The Packers playoff chances are slim. On the other hand, Aaron Rodgers knows all about improbable comebacks

Even after Green Bay racked up back-to-back wins via a 24-12 victory over the Los Angeles Rams on Monday, the Packers’ (6-8) chances of reaching the playoffs at the end of the season remain slim.

First they need to win their last three games – in Miami ahead of visits from Minnesota and Detroit. They then need Seattle to lose at least once, Washington at least twice, and the New York Giants to lose all three of their remaining games.

Aaron Rodgers knows all this.

That made Rodgers’ post-race media session even more enjoyable, as he frankly discussed the peloton’s chances, charted the scenarios for success and sent positive messages to his own dressing room, while perhaps sowing doubt in the opposing team if it came to that. .

He acted mostly like a man who has spent his career orchestrating improbable comebacks in the fourth quarter, some of them in the 21 playoff games he has started.

Here at the end of a season marked by unusual failures – eight losses for the Packers, ten interceptions thrown by Rodgers – he might have been expected, given a glimmer of hope, to revert to his old confident, even cocky self.

Even if those two wins were against 3-win Chicago and 4-win LA – not exactly a killer row.

‘We have two [victories]Rodgers said. “I have two in the bag. See, before Bears week, some of us looking ahead knew we had to win five and then a lot of things had to come our way.

“So we’ve won two and just about everything that needed to be done has gone our way, so it’s looking good…”

He’s not wrong. Things look good, if only because they couldn’t have looked worse. Earlier this season, Green Bay lost five games in a row.

The Packers are unlikely to make the playoffs.  But don't blame Aaron Rodgers, who has made many improbable comebacks in his career, for increasing his chances now that they've won two games in a row.  (Photo by Patrick McDermott/Getty Images)

The Packers are unlikely to make the playoffs. But don’t blame Aaron Rodgers, who has led many improbable comebacks in his career, for increasing their chances now that they’ve won two games in a row. (Photo by Patrick McDermott/Getty Images)

This was classic Rodgers, though, and it was probably a very purposeful statement of pseudo-confidence, designed to inspire his teammates that the near impossible is possible.

When ESPN’s Lisa Salters mentioned to Rodgers after the game that all three remaining opponents have winning records, Rodgers stopped her to remark, “Well, one of them is at .500 right now.”

That would be the 7-7 Lions, a franchise that has tortured Rodgers over the years. Rodgers later admitted that Detroit is playing “really well,” but he’d still like to try some mind games in case the season finale in Lambeau turns out to be a win-or-go-home proposition.

Chances are the playoffs will go without Rodgers and the Packers for the first time since 2018, so maybe this was just his chance to stay in the mix for as long as possible. Or maybe he really believes?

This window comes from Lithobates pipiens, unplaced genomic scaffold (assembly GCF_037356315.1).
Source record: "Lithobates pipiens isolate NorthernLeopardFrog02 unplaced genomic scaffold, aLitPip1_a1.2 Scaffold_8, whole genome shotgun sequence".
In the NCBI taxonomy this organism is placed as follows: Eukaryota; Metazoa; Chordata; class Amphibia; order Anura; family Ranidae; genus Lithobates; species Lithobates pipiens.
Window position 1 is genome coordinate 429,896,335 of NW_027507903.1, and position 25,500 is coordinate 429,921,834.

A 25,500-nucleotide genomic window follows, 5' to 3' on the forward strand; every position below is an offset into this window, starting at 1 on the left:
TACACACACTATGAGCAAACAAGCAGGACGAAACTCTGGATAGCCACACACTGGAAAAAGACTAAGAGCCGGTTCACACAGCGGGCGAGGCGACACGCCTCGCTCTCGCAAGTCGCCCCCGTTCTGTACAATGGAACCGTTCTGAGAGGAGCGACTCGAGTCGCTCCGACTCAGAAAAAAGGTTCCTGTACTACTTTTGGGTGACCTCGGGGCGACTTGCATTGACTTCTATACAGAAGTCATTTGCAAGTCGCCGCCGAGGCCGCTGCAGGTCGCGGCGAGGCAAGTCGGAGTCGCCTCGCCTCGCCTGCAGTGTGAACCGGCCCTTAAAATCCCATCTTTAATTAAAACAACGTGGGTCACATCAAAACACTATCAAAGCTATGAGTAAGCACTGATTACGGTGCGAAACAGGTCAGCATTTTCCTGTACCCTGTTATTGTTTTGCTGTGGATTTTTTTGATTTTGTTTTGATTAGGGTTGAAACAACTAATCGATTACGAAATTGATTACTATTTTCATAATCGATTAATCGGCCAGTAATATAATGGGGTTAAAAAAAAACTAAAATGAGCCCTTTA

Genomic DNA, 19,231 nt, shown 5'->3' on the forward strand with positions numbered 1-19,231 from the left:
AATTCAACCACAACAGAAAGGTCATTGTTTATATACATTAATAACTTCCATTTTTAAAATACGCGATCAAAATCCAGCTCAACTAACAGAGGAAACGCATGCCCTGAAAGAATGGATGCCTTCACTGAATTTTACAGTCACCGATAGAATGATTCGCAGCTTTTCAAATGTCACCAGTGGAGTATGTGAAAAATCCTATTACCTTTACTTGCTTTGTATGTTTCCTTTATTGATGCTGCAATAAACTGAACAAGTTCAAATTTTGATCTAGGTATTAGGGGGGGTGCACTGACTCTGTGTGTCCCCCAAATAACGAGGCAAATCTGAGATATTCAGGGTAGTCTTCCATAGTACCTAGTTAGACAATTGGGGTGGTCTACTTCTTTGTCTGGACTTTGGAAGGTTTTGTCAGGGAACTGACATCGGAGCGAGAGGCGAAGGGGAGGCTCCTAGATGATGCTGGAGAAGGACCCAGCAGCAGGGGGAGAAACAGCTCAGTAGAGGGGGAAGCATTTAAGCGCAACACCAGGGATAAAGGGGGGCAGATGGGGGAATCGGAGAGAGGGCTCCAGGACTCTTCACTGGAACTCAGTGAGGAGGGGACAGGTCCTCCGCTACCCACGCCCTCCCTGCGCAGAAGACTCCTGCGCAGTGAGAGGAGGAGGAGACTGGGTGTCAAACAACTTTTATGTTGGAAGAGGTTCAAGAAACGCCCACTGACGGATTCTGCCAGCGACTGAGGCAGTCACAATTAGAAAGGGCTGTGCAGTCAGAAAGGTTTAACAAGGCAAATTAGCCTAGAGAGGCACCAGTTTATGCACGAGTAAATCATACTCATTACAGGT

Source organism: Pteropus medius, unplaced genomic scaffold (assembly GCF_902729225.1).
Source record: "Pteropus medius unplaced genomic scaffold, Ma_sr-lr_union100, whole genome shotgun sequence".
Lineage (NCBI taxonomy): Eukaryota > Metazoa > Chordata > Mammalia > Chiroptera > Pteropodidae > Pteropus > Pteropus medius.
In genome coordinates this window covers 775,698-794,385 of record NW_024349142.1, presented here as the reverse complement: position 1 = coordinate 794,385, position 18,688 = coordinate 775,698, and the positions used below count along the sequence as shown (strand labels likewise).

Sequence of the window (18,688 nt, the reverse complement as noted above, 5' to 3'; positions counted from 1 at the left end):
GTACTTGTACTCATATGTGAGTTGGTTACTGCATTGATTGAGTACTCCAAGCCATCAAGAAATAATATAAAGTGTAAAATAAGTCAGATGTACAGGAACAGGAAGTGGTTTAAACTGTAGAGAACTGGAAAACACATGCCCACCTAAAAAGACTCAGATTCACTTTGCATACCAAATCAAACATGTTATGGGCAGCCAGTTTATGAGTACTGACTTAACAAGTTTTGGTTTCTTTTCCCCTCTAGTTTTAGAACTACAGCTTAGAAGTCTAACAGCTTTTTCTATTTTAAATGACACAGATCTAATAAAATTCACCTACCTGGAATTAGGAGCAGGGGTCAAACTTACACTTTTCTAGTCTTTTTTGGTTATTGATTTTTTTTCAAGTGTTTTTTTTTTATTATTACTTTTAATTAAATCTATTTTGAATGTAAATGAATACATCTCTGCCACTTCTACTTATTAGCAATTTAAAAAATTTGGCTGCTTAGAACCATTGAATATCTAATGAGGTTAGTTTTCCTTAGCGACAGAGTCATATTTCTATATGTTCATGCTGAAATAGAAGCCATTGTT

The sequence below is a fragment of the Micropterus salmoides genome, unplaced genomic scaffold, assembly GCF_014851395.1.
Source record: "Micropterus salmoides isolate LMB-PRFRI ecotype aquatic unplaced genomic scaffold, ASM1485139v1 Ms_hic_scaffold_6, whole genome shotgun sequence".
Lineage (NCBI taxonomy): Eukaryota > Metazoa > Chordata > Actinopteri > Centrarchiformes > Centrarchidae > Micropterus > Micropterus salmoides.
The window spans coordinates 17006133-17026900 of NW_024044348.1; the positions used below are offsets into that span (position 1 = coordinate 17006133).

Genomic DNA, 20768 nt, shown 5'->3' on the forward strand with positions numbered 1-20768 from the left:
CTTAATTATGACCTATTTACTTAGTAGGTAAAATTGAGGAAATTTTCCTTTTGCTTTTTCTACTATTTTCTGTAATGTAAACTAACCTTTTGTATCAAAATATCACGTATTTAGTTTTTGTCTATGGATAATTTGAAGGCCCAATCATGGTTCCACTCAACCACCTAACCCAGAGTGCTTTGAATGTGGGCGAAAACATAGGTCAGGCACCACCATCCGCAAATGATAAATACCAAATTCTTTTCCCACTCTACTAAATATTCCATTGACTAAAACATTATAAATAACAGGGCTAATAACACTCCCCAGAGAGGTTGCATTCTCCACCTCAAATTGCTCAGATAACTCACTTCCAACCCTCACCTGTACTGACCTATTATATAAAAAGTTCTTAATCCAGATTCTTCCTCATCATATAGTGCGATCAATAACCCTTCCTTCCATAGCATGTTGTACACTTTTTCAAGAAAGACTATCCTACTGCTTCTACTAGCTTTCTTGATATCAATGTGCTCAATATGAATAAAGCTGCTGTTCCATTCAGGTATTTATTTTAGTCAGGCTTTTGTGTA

“We have two at home, on this field, in cold weather, and Miami at Christmas,” Rodgers said. “Start with Miami, get a good performance and win.

“Many things have come our way with other teams that we had to lose, lose,” he continued. “We need a little more of that. Get things done and see where we are at the end of the season.”

He wasn’t ready yet.

“They’re all good football teams,” Rodgers acknowledged. “Miami is in the playoffs, Minnesota is the division winner and Detroit has won six out of seven, they’re playing really well. It’s going to be three really tough games.

“But two of them are at home against dome teams [Minnesota, Detroit],” he continued. “It’s going to be January for those two. We’ve been notoriously pretty good at those games over the years. This [Miami] is important because it is on the move, they have a powerful attack. They’ve been up and down in recent weeks, so maybe we’ll catch them at a good time.”

Could be. This has been a tough season for Rodgers. His unwillingness to commit to a return this year played a role in the departure of top receiver Davante Adams to Las Vegas. Finding a replacement has been a long process.

Rookie Christian Watson is certainly no Adams, but he’s playing better and, as Rodgers points out, he’s not lacking in speed. “When he gets into space, everyone holds their breath,” Rodgers said.

Of course, that’s when Green Bay goes up against lousy teams that are usually in control. The Rams are an injury-ridden mess,” no one was mad about that [Aaron Donald] didn’t play,” Rodgers noted.

So now he’s trying to pull an inside flush and make his way back to the playoffs. The Packers have to be perfect. Many other teams have to stumble. Rodgers keeps pointing out that it’s not over.

“We can beat anyone,” said Rodgers. “We can also lose to anyone. But when you win a few games, it gives you confidence that you can go to Miami and win… a lot to play for, a game and a half away from the playoffs.”

It would be one of his most bizarre comebacks ever.

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